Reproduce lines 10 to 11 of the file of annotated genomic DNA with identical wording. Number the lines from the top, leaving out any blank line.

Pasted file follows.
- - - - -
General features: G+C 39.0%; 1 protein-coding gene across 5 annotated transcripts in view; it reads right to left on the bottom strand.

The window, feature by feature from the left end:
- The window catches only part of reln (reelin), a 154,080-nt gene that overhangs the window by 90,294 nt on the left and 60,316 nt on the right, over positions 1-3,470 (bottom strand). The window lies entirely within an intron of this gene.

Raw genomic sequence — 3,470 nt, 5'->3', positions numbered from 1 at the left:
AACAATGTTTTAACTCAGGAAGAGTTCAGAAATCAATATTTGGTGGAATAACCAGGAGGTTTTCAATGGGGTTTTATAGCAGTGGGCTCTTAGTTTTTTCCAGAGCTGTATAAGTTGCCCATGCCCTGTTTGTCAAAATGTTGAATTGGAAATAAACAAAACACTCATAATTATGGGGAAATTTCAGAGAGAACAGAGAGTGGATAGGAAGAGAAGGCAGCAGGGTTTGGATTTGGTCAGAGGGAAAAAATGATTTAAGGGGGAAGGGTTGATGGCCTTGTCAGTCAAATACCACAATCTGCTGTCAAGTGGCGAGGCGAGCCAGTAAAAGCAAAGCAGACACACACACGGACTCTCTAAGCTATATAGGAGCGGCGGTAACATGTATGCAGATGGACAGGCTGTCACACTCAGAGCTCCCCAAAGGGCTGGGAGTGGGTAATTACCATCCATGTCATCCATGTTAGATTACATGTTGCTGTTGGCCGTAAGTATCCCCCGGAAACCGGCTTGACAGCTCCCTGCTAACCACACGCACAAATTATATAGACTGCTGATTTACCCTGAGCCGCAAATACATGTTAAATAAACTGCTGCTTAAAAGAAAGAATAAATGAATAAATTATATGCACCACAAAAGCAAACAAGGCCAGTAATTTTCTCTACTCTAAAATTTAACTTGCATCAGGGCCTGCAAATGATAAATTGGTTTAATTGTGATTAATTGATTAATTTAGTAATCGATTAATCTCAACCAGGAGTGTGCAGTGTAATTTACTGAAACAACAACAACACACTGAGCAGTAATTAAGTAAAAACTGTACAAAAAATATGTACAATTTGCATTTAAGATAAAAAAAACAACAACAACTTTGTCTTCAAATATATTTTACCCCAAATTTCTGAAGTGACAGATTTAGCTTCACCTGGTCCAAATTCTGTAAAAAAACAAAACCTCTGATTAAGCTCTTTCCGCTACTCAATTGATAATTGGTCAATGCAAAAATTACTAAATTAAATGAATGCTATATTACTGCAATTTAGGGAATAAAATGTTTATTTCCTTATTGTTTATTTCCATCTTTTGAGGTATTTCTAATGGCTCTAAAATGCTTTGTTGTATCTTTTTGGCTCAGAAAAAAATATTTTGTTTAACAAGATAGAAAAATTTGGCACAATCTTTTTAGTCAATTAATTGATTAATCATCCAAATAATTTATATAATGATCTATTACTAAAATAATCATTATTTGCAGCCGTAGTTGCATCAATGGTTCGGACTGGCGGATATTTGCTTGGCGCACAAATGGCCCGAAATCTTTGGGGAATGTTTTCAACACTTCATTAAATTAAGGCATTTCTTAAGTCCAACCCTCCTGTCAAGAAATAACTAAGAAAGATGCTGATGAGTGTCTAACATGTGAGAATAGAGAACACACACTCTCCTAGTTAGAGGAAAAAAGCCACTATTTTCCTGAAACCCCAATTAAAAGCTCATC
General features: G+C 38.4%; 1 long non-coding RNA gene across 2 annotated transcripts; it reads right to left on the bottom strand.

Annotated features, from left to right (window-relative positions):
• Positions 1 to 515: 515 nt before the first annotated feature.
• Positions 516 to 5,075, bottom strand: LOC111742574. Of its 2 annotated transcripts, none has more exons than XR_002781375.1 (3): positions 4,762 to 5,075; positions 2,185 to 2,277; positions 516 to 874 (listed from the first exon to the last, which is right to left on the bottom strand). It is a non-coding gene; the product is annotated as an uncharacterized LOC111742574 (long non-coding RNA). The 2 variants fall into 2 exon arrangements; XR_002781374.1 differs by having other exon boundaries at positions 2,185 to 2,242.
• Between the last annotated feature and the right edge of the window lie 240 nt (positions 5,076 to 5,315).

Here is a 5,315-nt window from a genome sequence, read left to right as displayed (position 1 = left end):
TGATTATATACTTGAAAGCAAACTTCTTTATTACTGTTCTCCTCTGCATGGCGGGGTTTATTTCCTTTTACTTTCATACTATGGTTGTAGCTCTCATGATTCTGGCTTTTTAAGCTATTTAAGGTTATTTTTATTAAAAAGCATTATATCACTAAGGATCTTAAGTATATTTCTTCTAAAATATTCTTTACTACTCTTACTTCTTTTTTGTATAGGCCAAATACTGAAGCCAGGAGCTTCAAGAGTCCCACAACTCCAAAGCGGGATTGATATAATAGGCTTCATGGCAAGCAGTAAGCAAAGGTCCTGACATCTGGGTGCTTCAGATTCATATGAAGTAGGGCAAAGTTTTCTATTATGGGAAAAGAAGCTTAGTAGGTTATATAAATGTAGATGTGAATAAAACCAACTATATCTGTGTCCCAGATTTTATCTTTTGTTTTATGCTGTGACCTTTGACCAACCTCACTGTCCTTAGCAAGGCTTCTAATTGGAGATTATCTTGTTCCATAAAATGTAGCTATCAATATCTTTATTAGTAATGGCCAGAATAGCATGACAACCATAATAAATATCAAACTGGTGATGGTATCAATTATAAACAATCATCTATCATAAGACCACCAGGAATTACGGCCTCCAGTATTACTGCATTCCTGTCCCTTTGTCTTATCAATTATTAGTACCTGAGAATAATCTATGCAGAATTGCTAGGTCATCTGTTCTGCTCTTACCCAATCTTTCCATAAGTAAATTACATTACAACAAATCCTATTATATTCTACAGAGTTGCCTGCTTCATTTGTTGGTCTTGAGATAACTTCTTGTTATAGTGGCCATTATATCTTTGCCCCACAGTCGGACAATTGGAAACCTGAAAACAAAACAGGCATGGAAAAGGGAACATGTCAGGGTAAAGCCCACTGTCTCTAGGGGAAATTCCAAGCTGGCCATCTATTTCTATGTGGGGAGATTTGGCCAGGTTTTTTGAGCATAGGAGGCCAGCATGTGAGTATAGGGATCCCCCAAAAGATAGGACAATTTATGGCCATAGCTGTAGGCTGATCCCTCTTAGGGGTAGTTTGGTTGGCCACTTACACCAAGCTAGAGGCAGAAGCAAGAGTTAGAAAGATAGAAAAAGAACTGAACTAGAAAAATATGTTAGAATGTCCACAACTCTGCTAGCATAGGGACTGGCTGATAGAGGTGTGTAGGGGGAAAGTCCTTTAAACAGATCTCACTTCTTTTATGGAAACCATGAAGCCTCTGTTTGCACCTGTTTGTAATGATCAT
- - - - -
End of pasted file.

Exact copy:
• Between the last annotated feature and the right edge of the window lie 240 nt (positions 5,076 to 5,315).

Here is a 5,315-nt window from a genome sequence, read left to right as displayed (position 1 = left end):